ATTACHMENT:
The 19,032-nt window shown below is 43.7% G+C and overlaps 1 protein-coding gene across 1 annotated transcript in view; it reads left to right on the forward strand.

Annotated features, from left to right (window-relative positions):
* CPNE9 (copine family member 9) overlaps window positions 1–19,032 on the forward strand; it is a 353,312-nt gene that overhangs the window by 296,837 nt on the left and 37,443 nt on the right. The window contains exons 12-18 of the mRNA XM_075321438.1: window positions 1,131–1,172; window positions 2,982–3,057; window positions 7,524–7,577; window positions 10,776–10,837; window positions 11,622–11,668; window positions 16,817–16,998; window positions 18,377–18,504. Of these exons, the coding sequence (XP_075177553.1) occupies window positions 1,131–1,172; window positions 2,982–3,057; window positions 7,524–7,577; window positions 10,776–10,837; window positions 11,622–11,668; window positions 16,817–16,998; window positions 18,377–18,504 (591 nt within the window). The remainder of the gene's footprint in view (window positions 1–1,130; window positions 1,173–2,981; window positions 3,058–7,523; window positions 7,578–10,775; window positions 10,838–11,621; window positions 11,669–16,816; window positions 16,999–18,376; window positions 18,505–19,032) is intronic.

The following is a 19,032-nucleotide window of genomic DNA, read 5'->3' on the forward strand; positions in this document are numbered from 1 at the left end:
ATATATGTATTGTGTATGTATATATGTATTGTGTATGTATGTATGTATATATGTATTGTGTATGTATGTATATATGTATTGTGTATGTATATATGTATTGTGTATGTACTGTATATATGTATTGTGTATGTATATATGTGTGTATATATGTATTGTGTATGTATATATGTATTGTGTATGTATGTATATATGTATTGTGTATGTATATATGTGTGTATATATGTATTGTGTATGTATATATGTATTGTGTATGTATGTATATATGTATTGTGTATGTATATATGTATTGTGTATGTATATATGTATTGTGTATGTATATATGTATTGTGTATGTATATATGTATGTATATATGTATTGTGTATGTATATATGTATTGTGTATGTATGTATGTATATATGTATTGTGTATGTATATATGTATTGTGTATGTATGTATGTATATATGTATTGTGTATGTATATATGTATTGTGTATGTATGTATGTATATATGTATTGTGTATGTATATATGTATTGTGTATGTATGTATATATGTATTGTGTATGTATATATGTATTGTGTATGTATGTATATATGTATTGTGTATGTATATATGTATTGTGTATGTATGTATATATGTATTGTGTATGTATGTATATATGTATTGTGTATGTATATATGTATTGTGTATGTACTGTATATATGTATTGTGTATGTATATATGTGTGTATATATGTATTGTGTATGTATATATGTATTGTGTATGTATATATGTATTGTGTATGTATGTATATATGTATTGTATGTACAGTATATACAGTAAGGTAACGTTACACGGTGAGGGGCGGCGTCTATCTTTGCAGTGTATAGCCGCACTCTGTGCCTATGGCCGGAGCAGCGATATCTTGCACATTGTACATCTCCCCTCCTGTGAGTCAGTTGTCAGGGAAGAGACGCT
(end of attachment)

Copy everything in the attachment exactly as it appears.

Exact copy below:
The 19,032-nt window shown below is 43.7% G+C and overlaps 1 protein-coding gene across 1 annotated transcript in view; it reads left to right on the forward strand.

Annotated features, from left to right (window-relative positions):
* CPNE9 (copine family member 9) overlaps window positions 1–19,032 on the forward strand; it is a 353,312-nt gene that overhangs the window by 296,837 nt on the left and 37,443 nt on the right. The window contains exons 12-18 of the mRNA XM_075321438.1: window positions 1,131–1,172; window positions 2,982–3,057; window positions 7,524–7,577; window positions 10,776–10,837; window positions 11,622–11,668; window positions 16,817–16,998; window positions 18,377–18,504. Of these exons, the coding sequence (XP_075177553.1) occupies window positions 1,131–1,172; window positions 2,982–3,057; window positions 7,524–7,577; window positions 10,776–10,837; window positions 11,622–11,668; window positions 16,817–16,998; window positions 18,377–18,504 (591 nt within the window). The remainder of the gene's footprint in view (window positions 1–1,130; window positions 1,173–2,981; window positions 3,058–7,523; window positions 7,578–10,775; window positions 10,838–11,621; window positions 11,669–16,816; window positions 16,999–18,376; window positions 18,505–19,032) is intronic.

The following is a 19,032-nucleotide window of genomic DNA, read 5'->3' on the forward strand; positions in this document are numbered from 1 at the left end:
ATATATGTATTGTGTATGTATATATGTATTGTGTATGTATGTATGTATATATGTATTGTGTATGTATGTATATATGTATTGTGTATGTATATATGTATTGTGTATGTACTGTATATATGTATTGTGTATGTATATATGTGTGTATATATGTATTGTGTATGTATATATGTATTGTGTATGTATGTATATATGTATTGTGTATGTATATATGTGTGTATATATGTATTGTGTATGTATATATGTATTGTGTATGTATGTATATATGTATTGTGTATGTATATATGTATTGTGTATGTATATATGTATTGTGTATGTATATATGTATTGTGTATGTATATATGTATGTATATATGTATTGTGTATGTATATATGTATTGTGTATGTATGTATGTATATATGTATTGTGTATGTATATATGTATTGTGTATGTATGTATGTATATATGTATTGTGTATGTATATATGTATTGTGTATGTATGTATGTATATATGTATTGTGTATGTATATATGTATTGTGTATGTATGTATATATGTATTGTGTATGTATATATGTATTGTGTATGTATGTATATATGTATTGTGTATGTATATATGTATTGTGTATGTATGTATATATGTATTGTGTATGTATGTATATATGTATTGTGTATGTATATATGTATTGTGTATGTACTGTATATATGTATTGTGTATGTATATATGTGTGTATATATGTATTGTGTATGTATATATGTATTGTGTATGTATATATGTATTGTGTATGTATGTATATATGTATTGTATGTACAGTATATACAGTAAGGTAACGTTACACGGTGAGGGGCGGCGTCTATCTTTGCAGTGTATAGCCGCACTCTGTGCCTATGGCCGGAGCAGCGATATCTTGCACATTGTACATCTCCCCTCCTGTGAGTCAGTTGTCAGGGAAGAGACGCT